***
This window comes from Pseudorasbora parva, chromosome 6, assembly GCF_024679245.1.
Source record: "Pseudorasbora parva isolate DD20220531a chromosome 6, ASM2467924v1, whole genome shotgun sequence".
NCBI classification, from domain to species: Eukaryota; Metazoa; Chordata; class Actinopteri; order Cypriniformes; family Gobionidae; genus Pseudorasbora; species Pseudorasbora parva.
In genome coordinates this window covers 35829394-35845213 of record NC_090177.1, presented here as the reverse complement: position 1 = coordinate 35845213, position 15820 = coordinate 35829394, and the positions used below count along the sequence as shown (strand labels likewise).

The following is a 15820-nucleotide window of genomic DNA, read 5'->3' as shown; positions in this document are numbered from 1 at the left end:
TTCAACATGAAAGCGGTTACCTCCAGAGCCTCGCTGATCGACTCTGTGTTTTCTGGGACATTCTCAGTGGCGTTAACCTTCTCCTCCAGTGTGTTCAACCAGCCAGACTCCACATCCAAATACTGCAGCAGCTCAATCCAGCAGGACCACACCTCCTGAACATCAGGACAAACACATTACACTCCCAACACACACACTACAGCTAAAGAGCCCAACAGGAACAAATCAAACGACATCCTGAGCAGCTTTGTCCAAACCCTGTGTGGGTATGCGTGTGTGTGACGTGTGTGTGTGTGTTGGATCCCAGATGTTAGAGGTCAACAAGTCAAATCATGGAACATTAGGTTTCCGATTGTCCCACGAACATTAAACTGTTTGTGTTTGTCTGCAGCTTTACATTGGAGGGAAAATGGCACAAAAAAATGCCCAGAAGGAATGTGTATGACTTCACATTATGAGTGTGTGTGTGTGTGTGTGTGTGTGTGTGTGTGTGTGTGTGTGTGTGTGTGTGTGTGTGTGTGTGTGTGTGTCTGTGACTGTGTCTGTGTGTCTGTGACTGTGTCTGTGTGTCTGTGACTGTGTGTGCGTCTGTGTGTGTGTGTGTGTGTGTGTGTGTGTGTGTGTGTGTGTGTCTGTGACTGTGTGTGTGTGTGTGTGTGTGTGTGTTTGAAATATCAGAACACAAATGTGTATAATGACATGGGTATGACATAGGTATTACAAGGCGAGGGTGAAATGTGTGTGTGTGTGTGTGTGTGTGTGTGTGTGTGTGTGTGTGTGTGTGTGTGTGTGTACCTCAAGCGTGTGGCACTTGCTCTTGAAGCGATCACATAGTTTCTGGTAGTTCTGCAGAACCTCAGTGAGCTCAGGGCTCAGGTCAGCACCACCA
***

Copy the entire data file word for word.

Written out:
This window comes from Pseudorasbora parva, chromosome 6, assembly GCF_024679245.1.
Source record: "Pseudorasbora parva isolate DD20220531a chromosome 6, ASM2467924v1, whole genome shotgun sequence".
NCBI classification, from domain to species: Eukaryota; Metazoa; Chordata; class Actinopteri; order Cypriniformes; family Gobionidae; genus Pseudorasbora; species Pseudorasbora parva.
In genome coordinates this window covers 35829394-35845213 of record NC_090177.1, presented here as the reverse complement: position 1 = coordinate 35845213, position 15820 = coordinate 35829394, and the positions used below count along the sequence as shown (strand labels likewise).

The following is a 15820-nucleotide window of genomic DNA, read 5'->3' as shown; positions in this document are numbered from 1 at the left end:
TTCAACATGAAAGCGGTTACCTCCAGAGCCTCGCTGATCGACTCTGTGTTTTCTGGGACATTCTCAGTGGCGTTAACCTTCTCCTCCAGTGTGTTCAACCAGCCAGACTCCACATCCAAATACTGCAGCAGCTCAATCCAGCAGGACCACACCTCCTGAACATCAGGACAAACACATTACACTCCCAACACACACACTACAGCTAAAGAGCCCAACAGGAACAAATCAAACGACATCCTGAGCAGCTTTGTCCAAACCCTGTGTGGGTATGCGTGTGTGTGACGTGTGTGTGTGTGTTGGATCCCAGATGTTAGAGGTCAACAAGTCAAATCATGGAACATTAGGTTTCCGATTGTCCCACGAACATTAAACTGTTTGTGTTTGTCTGCAGCTTTACATTGGAGGGAAAATGGCACAAAAAAATGCCCAGAAGGAATGTGTATGACTTCACATTATGAGTGTGTGTGTGTGTGTGTGTGTGTGTGTGTGTGTGTGTGTGTGTGTGTGTGTGTGTGTGTGTGTGTGTGTGTCTGTGACTGTGTCTGTGTGTCTGTGACTGTGTCTGTGTGTCTGTGACTGTGTGTGCGTCTGTGTGTGTGTGTGTGTGTGTGTGTGTGTGTGTGTGTGTGTGTCTGTGACTGTGTGTGTGTGTGTGTGTGTGTGTGTTTGAAATATCAGAACACAAATGTGTATAATGACATGGGTATGACATAGGTATTACAAGGCGAGGGTGAAATGTGTGTGTGTGTGTGTGTGTGTGTGTGTGTGTGTGTGTGTGTGTGTGTGTGTGTGTACCTCAAGCGTGTGGCACTTGCTCTTGAAGCGATCACATAGTTTCTGGTAGTTCTGCAGAACCTCAGTGAGCTCAGGGCTCAGGTCAGCACCACCA